Wednesday, March 24, 2010

22 Things My Children Have Taught Me

At the suggestion of Stacy Julian, from her wonderful blog located at, I put together my own list of things I've learned from being a parent. This ties to a project created by Amy Krouse Rosenthal, which you can treat yourself to right here: -- go to her "small films" link, and select the film button with the yellow rubber duckies.

And please do watch her short film - it's lovely.

22 Things My Children Have Taught Me

1. How to teach kids to ride bikes

2. How to fix a dropped chain on said bikes

3. Holding two babies at once can be done

4. Feeding two babies at once requires dexterity and ingenuity

5. To trust my instincs about my child's health

6. Clean is great, but dirt on the floor proves we're playing in the yard

7. You can cook dinner, help with homework, feed the dogs and struggle to remember if you really did add money to the school lunch account, all at the same time

8. To listen with everything - my ears, my hands, my very skin - to really "hear" my kids

9. Bike helmets really DO prevent head injuries - but they do nothing for elbows, knees and shoulders - just ask my 12 year old

10. How to let my boys go - to daycare, to preschool, to school-school, to the 1st Homecoming Dance with the first girlfriend

11. How to be a teammate with my husband so we parent as a team and not as two visiting rivals

12. Caterpillars, earthworms, slugs and snails are to be "rescued", not overlooked or stepped on

13. Socks are only intact for about a month after purchase, because shoes are always apparently optional

14. Moo-ing can become a ridiculous funny family ritual

15. SpongeBob is actually NOT the crappiest show on television

16. 7-Up and saltines still soothe an upset stomach...or heart....or soul

17. Twins can reach higher than singletons because they see each other as ladders

18. Listen even when your ears ache from the constant input, because when kids know they can tell you anything, the payoff arrives when your "little one" is suddenly the 15 year old towering over you in the kitchen, telling you all the gory details of his day in high school - and you thank your lucky stars

19. Legos + Hot Wheels/Matchbox cars + wooden blocks = endless hours of play

20. Electric toy + batteries = interrupted play, while boy impatiently waits for parent to remember to buy/replace/locate the appropriate size batteries

21. Traveling as a family is just smarter, because otherwise you and your spouse spend the whole trip saying "Oh, I wish the kids were here to see/taste/smell/feel THAT!"

22. Life is better with my four boys in it

Tuesday, March 9, 2010

New is not always better

Once upon a time, we lived in a house that we simply adored. It was a big, rambling Tudor, with lots of land, and deer who apparently thought the land was there specifically for their daily strolls. After three years, pretty much against our will, we had to relocate and leave that house, and we moved over 800 miles away to the sweet, smaller house that we reside in now.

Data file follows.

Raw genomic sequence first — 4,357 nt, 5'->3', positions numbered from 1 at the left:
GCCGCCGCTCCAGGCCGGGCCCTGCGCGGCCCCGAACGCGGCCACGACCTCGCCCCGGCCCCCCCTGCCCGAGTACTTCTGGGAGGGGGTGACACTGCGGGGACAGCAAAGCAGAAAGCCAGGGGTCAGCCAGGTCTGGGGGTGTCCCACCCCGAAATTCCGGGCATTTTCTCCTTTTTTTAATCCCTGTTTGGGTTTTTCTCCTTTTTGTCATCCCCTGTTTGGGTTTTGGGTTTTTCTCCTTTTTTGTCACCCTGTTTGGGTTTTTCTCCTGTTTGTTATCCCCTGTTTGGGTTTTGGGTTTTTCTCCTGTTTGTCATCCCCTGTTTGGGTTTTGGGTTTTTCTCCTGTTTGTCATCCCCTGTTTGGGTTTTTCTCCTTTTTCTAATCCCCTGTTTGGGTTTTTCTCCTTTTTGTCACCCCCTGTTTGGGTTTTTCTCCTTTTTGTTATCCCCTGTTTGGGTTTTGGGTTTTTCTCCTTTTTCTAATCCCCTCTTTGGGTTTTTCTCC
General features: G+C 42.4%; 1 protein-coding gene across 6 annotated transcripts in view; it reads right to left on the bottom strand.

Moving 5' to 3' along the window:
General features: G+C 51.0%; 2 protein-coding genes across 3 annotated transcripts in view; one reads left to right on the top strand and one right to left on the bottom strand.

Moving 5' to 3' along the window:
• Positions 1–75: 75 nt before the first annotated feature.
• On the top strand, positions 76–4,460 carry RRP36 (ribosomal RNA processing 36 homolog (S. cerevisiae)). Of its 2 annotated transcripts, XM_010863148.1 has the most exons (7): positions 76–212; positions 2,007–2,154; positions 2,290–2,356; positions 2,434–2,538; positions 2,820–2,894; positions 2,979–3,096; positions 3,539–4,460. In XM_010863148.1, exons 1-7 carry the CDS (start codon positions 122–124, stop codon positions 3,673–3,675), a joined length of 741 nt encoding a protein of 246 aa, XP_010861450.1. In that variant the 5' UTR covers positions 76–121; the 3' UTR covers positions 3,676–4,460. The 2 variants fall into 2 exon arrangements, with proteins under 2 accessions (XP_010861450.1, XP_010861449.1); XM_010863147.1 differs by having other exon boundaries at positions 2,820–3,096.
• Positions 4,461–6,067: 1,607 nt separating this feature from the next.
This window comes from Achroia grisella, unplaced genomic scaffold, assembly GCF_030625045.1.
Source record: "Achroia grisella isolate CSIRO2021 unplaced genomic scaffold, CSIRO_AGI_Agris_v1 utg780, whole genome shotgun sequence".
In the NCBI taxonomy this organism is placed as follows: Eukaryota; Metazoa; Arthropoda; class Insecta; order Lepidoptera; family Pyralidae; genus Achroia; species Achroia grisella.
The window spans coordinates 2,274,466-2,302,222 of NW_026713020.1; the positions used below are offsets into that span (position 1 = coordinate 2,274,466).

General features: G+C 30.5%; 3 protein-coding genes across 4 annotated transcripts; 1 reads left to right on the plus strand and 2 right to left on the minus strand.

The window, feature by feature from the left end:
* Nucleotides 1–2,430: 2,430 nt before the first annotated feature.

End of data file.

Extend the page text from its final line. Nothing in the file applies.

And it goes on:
So, here we are, four and a half years later, and our old house is up for sale. So I checked it out online, and found photographs. The photographs are significant, because the new owners "updated" and "modernized" the I looked at the pictures, and found myself so saddened.
The pictures show a house with extensive complicated landscaping, and a beautiful patio with a fountain and a pond. And the interior - the walnut tongue and groove walls are gone, the built-in bookshelves are gone, and everything is light and modern and...I looked at the pictures and felt like the soul of that house had been simply cut right out of it. It had been such a unique and lovely older house, and now, it looks like so many other big new homes, with little personality and lots of bells and whistles. And while the changes to the yard are pretty, and heck, we might have added a similar patio ourselves, many of the changes are ones that -again - are the sort of thing you see frequently in higher end houses, and they are hardly specific to this particular home.
I know how potentially idiotic it may appear to be, to be this affected by a home I no longer have any responsibility for. But you see, this house was what we hoped would be our "forever" house, where we would bring up our boys, live our lives, bury our family pets, run on the trails we built...and instead, we had to leave it. And now, someone has taken this grand older home and turned it into just another updated house.
Back in late summer 2002, my husband brought us to this house, so that we could see the house in person that we had looked at online for the last few weeks. We were moving from Colorado to Missouri, and we wanted to buy rather than rent, so this was our last chance to find a house. We literally just dropped into a realtor's office, asked to see this house - and this house only, which the realtor thought was just bizarre. So we opened the front door, my husband walked in first - he looked around the foyer, and as he turned to hold the door for me, he said "This is it." And so it was - just like that, we knew. This empty old house, which had sheltered the family that built it for their entire lives, opened itself to us and said "Finally! I've been waiting for you! Welcome home." -- and yep, we were home.
I've never felt that way before or since.